Friday, The US Securities and Exchange Commission suspended trading for shares of Cynk Tech (CYNK), a company with no revenue, no assets, and only one employee is currently valued at $4.5 billion dollars. Don’t worry. You read that right.
Cynk Technology Corp., which is the operator of the social network site IntroBiz.com, was trading at $.06 on May 15, and by July 10, the stock was trading at $13.90. That 24,000 percent gain in less than two months caught the attention of a lot of people, including regulators.
“The Commission temporarily suspended trading in the securities of CYNK because of concerns regarding the accuracy and adequacy of information in the marketplace and potentially manipulative transactions in CYNK’s common stock,” the SEC stated on its website.
IntroBiz.com has no users, no revenue, and no assets, according to Bloomberg. Cynk’s last quarterly earnings report showed a loss of $1.5 million.
Cynk was a penny stock, a stock that trades for under five dollars a share. These stocks trade on over-the-counter-bulletin boards or pink sheets, and they're volatile because little tends to be known about the company – shares have a lack of trade history, and they have little liquidity.
“The issue of stock manipulation, or perceived stock manipulation, particularly in the penny market, is extremely common, and it’s a challenge to the regulators,” Jacob Frenkel, a former SEC enforcement official who’s now a securities attorney at Shulman Rogers Gandal Pordy & Ecker PA, told Bloomberg. “Real companies get hurt when the entire space gets tagged as bad because of really bad incidents such as this.”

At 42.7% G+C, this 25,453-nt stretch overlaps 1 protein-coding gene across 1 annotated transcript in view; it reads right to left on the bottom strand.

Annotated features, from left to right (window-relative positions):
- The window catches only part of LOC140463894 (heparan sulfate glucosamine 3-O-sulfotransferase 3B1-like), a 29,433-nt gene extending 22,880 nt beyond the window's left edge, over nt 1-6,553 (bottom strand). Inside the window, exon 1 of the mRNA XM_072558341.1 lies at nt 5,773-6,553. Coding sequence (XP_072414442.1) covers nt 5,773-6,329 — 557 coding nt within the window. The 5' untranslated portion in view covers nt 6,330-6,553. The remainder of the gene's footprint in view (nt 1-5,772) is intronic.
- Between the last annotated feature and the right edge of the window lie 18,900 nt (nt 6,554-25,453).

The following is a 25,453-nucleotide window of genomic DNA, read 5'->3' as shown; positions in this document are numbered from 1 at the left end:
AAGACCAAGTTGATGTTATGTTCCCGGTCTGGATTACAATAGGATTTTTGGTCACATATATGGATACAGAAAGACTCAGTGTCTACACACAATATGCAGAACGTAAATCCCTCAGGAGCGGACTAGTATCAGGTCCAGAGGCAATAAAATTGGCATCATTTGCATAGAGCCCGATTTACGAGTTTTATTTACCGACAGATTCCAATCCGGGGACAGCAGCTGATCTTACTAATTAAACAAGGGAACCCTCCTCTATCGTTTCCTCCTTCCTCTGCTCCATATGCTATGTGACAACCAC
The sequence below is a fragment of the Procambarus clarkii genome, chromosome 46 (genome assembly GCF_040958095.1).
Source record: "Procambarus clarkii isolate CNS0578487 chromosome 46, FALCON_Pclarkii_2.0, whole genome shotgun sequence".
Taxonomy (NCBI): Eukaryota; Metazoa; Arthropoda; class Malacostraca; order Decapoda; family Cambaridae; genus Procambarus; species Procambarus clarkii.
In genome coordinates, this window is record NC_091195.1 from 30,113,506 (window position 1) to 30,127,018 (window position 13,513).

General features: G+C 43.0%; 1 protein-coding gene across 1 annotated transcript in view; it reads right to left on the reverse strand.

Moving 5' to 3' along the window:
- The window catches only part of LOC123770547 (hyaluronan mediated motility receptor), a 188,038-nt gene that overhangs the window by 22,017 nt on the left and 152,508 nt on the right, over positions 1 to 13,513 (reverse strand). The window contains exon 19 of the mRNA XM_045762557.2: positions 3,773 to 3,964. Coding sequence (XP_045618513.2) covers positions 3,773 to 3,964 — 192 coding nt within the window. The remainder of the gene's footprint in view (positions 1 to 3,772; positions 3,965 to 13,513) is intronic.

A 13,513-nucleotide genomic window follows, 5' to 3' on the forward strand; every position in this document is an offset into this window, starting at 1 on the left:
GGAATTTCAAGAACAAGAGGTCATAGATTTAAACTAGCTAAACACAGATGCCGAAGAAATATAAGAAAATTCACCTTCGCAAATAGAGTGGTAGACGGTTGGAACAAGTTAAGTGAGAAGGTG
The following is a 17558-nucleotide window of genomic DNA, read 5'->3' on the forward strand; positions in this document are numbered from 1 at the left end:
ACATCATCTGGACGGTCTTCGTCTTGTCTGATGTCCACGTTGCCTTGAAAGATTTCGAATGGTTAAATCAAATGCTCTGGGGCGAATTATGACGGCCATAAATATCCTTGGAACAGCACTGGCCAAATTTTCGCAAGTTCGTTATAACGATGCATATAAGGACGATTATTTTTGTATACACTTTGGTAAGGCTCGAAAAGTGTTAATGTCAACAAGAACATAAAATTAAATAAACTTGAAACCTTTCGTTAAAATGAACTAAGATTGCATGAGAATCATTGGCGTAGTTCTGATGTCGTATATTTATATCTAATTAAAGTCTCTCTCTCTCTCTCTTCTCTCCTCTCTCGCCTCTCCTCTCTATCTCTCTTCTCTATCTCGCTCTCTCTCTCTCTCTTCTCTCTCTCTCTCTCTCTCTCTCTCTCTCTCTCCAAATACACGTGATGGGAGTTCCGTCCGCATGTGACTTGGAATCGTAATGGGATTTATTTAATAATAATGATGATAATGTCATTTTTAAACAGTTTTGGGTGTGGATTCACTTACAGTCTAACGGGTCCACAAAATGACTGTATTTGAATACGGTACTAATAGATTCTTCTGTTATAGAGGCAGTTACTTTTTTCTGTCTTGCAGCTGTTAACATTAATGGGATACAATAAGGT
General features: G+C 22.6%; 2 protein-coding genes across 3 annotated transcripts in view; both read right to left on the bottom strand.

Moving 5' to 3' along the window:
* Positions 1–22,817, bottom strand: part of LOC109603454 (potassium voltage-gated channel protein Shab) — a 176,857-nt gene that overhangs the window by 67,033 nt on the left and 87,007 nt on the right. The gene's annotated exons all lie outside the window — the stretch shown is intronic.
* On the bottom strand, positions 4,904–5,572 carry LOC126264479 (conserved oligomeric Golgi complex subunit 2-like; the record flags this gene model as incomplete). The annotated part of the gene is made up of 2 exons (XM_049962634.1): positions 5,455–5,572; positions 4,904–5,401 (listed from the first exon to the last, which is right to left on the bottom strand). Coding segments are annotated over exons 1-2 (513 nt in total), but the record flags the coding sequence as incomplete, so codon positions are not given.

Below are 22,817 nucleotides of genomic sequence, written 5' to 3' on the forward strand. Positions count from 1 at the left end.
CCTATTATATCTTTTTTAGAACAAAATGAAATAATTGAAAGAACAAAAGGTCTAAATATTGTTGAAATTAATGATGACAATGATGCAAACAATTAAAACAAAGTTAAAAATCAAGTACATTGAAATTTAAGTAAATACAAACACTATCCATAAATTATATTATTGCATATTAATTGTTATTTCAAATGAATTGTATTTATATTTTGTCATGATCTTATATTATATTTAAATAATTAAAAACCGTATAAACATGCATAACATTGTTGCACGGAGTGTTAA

Cynk's headquarters are supposedly in Belize City, Belize, and Marlon Sanchez, the company’s only employee, signed SEC filings from April. The company created IntroBiz.com in June 2009. Bloomberg tried to contact Mr. Sanchez and the company, but could only contact a young boy.
“Thru our marketplace you may both buy and sell the ability to socially connect to individuals such as celebrities, business owners, and talented IT professionals,” according to the website. But besides a few stock photos of Johnny Depp and Angelina Jolie, the site is empty.
Paulo Santos wrote in Seeking Alpha that he believed there was a group of insiders raising the price of the stock and then shutting off the supply of shares available for short-sellers to acquire. Short-sellers borrow shares in the hopes that they can buy back the stock at a lower price. Since they controlled the ability to stocks that can be sold short, they control the stock’s prices, Mr. Santos wrote.
The company’s earnings report filed last November characterized Cynk as being in the developmental state. "Cynk Technology Corp. plans to introduce a new model for social networks that we believe will require some acceptance," the company stated in the filing. "Selling a stranger your record collection via online auction was a stretch for some people to adopt, and Cynk Technology Corp. is likely to face similar challenges from late adopters. Cynk Technology Corp. believes its planned social network may disrupt an inefficient model of meeting people that is currently based on vague notions of social capital by making it clear `I want to meet this person, and I will make it worth your while.'"
The SEC’s suspension of the stock is in effect until July 24. After that date, brokers and deals can only enter a quotation if they have complied with rule provisions.